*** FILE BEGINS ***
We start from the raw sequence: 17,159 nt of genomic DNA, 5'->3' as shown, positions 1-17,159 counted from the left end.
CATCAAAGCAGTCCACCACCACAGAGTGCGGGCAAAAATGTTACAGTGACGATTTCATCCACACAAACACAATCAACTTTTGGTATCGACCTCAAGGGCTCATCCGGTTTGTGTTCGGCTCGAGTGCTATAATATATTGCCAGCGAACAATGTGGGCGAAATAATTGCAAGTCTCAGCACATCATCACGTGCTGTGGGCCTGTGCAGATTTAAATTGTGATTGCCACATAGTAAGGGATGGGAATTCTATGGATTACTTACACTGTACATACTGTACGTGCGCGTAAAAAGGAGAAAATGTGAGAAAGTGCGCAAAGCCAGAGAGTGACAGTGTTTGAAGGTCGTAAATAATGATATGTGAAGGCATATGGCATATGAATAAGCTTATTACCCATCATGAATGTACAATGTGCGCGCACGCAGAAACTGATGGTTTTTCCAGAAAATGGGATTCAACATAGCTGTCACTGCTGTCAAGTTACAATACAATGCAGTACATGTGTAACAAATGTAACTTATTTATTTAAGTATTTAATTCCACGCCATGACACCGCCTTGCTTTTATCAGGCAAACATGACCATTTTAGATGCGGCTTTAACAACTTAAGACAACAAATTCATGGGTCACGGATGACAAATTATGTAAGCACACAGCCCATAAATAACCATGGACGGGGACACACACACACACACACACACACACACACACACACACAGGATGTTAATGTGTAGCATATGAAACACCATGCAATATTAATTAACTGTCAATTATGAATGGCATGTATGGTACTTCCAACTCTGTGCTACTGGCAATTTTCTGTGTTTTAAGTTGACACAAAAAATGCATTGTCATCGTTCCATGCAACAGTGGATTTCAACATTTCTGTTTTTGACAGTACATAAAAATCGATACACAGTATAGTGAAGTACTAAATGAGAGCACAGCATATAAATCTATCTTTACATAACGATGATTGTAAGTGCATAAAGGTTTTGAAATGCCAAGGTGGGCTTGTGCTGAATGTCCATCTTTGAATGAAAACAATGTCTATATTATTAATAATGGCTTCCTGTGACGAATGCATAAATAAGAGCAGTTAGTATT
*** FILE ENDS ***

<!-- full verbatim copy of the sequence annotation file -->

We start from the raw sequence: 17,159 nt of genomic DNA, 5'->3' as shown, positions 1-17,159 counted from the left end.
CATCAAAGCAGTCCACCACCACAGAGTGCGGGCAAAAATGTTACAGTGACGATTTCATCCACACAAACACAATCAACTTTTGGTATCGACCTCAAGGGCTCATCCGGTTTGTGTTCGGCTCGAGTGCTATAATATATTGCCAGCGAACAATGTGGGCGAAATAATTGCAAGTCTCAGCACATCATCACGTGCTGTGGGCCTGTGCAGATTTAAATTGTGATTGCCACATAGTAAGGGATGGGAATTCTATGGATTACTTACACTGTACATACTGTACGTGCGCGTAAAAAGGAGAAAATGTGAGAAAGTGCGCAAAGCCAGAGAGTGACAGTGTTTGAAGGTCGTAAATAATGATATGTGAAGGCATATGGCATATGAATAAGCTTATTACCCATCATGAATGTACAATGTGCGCGCACGCAGAAACTGATGGTTTTTCCAGAAAATGGGATTCAACATAGCTGTCACTGCTGTCAAGTTACAATACAATGCAGTACATGTGTAACAAATGTAACTTATTTATTTAAGTATTTAATTCCACGCCATGACACCGCCTTGCTTTTATCAGGCAAACATGACCATTTTAGATGCGGCTTTAACAACTTAAGACAACAAATTCATGGGTCACGGATGACAAATTATGTAAGCACACAGCCCATAAATAACCATGGACGGGGACACACACACACACACACACACACACACACACACACACAGGATGTTAATGTGTAGCATATGAAACACCATGCAATATTAATTAACTGTCAATTATGAATGGCATGTATGGTACTTCCAACTCTGTGCTACTGGCAATTTTCTGTGTTTTAAGTTGACACAAAAAATGCATTGTCATCGTTCCATGCAACAGTGGATTTCAACATTTCTGTTTTTGACAGTACATAAAAATCGATACACAGTATAGTGAAGTACTAAATGAGAGCACAGCATATAAATCTATCTTTACATAACGATGATTGTAAGTGCATAAAGGTTTTGAAATGCCAAGGTGGGCTTGTGCTGAATGTCCATCTTTGAATGAAAACAATGTCTATATTATTAATAATGGCTTCCTGTGACGAATGCATAAATAAGAGCAGTTAGTATT